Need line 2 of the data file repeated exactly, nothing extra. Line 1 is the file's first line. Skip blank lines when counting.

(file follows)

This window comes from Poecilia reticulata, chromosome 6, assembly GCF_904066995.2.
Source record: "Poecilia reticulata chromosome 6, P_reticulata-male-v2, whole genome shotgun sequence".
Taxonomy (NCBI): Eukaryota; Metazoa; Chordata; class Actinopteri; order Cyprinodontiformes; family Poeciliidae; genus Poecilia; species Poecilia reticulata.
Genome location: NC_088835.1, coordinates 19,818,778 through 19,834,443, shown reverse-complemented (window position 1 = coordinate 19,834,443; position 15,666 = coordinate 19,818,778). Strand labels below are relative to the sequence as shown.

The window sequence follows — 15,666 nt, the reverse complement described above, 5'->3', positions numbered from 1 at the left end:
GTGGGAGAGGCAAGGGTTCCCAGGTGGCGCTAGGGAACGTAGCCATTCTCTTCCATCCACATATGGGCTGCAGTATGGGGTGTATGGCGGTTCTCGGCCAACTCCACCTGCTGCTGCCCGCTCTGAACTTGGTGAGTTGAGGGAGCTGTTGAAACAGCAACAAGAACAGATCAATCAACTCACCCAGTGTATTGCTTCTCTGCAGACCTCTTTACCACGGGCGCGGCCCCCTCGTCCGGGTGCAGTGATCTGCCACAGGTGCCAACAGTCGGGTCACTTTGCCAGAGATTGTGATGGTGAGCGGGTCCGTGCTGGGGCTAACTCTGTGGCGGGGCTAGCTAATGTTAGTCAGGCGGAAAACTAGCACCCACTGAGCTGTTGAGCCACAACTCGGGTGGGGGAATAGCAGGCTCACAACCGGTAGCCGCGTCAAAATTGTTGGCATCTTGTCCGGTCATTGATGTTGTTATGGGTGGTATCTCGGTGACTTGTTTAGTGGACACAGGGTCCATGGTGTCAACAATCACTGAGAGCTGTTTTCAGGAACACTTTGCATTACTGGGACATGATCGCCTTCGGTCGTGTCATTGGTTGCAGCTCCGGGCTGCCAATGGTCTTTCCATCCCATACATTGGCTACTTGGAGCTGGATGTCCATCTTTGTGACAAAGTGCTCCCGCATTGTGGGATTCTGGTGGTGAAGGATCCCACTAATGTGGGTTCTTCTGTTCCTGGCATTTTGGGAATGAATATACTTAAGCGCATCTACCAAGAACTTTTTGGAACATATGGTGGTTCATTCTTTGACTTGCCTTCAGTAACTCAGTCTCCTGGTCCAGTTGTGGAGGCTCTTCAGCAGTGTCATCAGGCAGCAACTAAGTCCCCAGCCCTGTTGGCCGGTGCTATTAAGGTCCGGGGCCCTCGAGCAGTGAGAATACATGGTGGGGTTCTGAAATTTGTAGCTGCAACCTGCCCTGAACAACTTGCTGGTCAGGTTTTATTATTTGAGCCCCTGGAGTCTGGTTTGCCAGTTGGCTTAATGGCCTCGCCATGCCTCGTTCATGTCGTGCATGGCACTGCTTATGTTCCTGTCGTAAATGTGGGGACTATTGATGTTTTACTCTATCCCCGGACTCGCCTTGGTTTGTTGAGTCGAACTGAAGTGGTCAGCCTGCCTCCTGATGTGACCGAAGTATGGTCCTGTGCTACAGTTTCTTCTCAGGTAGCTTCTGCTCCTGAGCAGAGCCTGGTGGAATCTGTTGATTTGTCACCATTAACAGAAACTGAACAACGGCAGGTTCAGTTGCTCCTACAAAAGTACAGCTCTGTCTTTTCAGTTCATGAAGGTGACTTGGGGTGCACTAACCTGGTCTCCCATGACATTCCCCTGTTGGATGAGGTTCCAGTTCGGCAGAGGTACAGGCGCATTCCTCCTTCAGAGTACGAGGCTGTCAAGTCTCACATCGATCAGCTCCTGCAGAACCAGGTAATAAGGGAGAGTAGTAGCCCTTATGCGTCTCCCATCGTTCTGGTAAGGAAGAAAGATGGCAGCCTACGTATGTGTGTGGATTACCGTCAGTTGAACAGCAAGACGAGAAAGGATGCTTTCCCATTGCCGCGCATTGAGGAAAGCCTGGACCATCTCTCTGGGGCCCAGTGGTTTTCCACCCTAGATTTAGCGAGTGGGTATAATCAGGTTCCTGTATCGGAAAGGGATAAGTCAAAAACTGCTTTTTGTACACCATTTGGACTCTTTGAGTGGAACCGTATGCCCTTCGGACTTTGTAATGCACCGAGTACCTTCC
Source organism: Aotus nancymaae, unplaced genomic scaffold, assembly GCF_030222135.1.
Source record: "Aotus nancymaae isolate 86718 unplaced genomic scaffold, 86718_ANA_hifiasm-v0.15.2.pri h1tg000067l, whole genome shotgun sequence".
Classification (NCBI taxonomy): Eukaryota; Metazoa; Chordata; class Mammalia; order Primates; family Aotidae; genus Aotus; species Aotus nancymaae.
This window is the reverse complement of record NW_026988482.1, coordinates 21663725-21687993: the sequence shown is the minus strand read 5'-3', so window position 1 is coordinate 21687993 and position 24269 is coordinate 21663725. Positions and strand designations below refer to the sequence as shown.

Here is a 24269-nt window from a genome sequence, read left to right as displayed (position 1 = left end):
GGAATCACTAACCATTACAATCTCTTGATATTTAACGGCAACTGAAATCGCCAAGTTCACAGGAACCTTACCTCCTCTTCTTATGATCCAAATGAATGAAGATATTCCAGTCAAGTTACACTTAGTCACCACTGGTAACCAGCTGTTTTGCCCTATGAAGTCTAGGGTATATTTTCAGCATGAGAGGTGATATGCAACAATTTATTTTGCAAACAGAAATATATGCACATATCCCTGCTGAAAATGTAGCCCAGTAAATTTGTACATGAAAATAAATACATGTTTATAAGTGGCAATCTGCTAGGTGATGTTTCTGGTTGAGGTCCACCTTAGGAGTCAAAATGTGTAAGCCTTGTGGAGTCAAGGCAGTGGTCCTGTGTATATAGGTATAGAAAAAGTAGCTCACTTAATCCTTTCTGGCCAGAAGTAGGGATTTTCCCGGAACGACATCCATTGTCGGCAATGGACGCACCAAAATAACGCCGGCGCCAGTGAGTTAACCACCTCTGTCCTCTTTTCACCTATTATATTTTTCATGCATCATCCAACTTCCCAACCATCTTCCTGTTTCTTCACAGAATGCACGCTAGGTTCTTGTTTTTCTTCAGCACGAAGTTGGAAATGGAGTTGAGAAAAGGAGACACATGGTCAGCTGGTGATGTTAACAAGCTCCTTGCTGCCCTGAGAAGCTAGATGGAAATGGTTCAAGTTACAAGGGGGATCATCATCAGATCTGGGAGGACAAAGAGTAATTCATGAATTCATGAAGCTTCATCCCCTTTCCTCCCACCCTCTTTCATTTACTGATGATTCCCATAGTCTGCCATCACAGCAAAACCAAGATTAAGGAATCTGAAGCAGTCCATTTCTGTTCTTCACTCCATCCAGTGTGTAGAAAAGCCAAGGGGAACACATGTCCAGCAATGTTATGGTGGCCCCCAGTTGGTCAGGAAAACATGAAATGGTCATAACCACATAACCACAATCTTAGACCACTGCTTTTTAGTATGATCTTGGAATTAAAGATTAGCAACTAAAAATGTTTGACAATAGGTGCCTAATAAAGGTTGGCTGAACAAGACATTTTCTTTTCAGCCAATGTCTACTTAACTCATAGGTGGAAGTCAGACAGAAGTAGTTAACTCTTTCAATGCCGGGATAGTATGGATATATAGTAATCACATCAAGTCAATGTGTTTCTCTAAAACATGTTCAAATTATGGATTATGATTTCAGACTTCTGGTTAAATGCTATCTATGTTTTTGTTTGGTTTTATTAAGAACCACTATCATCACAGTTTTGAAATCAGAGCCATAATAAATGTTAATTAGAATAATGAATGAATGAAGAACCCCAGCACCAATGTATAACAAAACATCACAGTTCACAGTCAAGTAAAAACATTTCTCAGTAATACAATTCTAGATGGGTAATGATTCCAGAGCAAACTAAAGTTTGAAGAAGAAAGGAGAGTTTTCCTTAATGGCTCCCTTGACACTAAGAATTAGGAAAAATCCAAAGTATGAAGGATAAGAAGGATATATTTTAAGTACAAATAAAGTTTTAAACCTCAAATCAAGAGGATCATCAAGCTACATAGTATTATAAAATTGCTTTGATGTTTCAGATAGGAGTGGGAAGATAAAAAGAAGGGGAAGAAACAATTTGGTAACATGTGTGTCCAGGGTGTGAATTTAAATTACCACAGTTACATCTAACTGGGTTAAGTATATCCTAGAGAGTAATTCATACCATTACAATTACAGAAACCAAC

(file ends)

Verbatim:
Source record: "Poecilia reticulata chromosome 6, P_reticulata-male-v2, whole genome shotgun sequence".